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BJC's chief executive Lipstein is worth his compensation

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As a 40-year veteran of Washington University Medical School and BJC hospitals, I want to congratulate the Post-Dispatch on reaching the correct conclusion about CEO Steven H. Lipstein's BJC compensation ("Value added," June 4). Lipstein is worth the $3.3 million he received from BJC in 2011. Here's why:

  • In 2011, other St. Louis hospital systems struggled to make a profit, but BJC made $205.8 million in operating income. Most will be plowed back into an extensive updating of the Kingshighway campus buildings over the next several years.
  • Lipstein is serving a six-year term as vice chairman of the Patient-Centered Outcomes Research Institute set up by Obamacare to determine which treatments are best for specific diseases. He is the only hospital administrator on the institute's board, which has four doctors and one patient advocate. Lipstein can take the lessons learned at BJC to Washington, D.C., and tell people what works.
  • BJC has not laid off workers as other St. Louis hospital systems have done to save costs. Nearly 50 percent of BJC expenses are spent on employee salaries. BJC recognizes that employees are its most valuable asset.
  • Lipstein is "ahead of the curve" on planning for the reductions in hospital reimbursement that Obamacare mandates. He is moving to include more outlying hospitals in the BJC-affiliated hospital network so that there will be savings through volume.
  • Lipstein demands prompt action when BJC patient health statistics show declines. For example, when congestive heart failure patients in poor north St. Louis ZIP codes showed increased readmission rates, BJC's president went into those neighborhoods and found out from patients what caused the readmissions. Then additional nurses were assigned to those patients to make sure they kept their return appointments to clinic and took their meds.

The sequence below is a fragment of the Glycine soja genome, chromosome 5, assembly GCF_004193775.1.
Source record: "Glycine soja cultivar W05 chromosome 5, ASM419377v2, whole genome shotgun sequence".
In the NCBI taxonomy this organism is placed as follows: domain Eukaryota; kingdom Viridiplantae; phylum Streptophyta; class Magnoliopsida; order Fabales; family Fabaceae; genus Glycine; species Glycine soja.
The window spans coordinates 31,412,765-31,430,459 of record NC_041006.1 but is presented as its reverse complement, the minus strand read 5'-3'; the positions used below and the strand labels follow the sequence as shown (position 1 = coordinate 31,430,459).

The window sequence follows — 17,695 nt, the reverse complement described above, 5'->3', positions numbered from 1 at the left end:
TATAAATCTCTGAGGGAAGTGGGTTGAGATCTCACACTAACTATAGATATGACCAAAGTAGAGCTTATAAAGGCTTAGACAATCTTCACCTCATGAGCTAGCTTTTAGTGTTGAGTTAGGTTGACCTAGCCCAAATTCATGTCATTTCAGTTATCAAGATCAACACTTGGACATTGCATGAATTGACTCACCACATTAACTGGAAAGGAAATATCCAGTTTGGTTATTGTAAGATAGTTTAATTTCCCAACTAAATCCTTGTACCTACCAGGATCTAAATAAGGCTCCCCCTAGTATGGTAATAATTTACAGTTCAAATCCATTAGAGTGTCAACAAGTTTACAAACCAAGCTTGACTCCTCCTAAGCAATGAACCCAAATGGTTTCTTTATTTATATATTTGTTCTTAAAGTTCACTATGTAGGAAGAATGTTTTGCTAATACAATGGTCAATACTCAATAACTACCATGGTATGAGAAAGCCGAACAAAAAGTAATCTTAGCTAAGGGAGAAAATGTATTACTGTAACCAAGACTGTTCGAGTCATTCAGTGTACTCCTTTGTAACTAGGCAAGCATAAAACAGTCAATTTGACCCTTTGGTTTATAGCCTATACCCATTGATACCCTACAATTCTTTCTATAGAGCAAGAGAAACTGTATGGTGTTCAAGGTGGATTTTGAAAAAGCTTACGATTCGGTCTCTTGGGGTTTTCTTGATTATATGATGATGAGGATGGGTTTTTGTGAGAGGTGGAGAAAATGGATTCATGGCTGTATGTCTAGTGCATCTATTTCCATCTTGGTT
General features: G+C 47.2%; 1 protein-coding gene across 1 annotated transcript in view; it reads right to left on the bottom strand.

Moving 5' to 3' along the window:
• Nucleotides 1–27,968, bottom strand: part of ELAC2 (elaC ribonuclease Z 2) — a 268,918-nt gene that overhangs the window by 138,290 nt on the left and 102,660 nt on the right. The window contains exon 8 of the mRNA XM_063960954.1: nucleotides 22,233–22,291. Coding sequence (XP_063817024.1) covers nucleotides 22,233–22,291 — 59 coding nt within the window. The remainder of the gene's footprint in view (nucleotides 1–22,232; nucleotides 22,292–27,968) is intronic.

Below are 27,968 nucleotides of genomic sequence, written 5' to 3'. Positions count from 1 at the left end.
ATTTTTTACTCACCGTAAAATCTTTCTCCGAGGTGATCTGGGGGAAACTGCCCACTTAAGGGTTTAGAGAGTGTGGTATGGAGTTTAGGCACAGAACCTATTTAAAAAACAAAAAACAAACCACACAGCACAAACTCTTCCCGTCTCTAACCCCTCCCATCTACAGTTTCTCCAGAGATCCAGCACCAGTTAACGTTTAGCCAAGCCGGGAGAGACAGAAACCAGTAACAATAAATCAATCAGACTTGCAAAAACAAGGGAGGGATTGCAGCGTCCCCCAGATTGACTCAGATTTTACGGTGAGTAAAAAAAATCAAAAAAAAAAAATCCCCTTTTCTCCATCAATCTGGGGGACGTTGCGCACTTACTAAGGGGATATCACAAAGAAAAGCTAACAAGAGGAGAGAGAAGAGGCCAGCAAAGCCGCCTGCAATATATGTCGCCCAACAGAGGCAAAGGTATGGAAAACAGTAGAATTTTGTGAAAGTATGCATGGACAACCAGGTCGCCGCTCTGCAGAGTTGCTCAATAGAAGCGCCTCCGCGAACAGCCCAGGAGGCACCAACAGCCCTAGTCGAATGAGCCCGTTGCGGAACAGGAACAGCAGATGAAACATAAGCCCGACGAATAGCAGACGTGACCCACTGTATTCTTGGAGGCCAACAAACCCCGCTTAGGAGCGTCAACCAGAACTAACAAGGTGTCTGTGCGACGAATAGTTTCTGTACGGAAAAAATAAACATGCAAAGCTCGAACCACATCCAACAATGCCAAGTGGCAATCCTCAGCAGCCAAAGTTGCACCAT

• Lipstein and his BJC hospital presidents respond to emails from physicians and staff promptly. He is open to new ideas but requires that those new ideas be proven effective in pilot studies before instituted systemwide.
  • BJC has not had outbreaks of multidrug-resistant bacteria in their ICUs as other tertiary and quartenary hospitals have across the U.S., including the NIH Clinical Center. That is because Lipstein listens to physicians to stamp out bacteria and viruses in the hospitals as soon as they are detected.
  • Lipstein has remained as CEO of BJC despite his "Healthy Wallet" reported by the Post-Dispatch's Jim Doyle On June 2. Imagine what a CEO change now would mean to BJC as the real changes in Obamacare take place. What might happen to those 30,000 BJC employees with another CEO?

Unlike the Post-Dispatch's editorial opinion, I believe the above points show that Lipstein does have a direct effect on patient care. His leadership style can be transformational as FDR was, but can also be incremental with a J.W. Marriott Jr. "What do you think?" transactional approach.

Dr. Robert G. Levitt  •  Clayton

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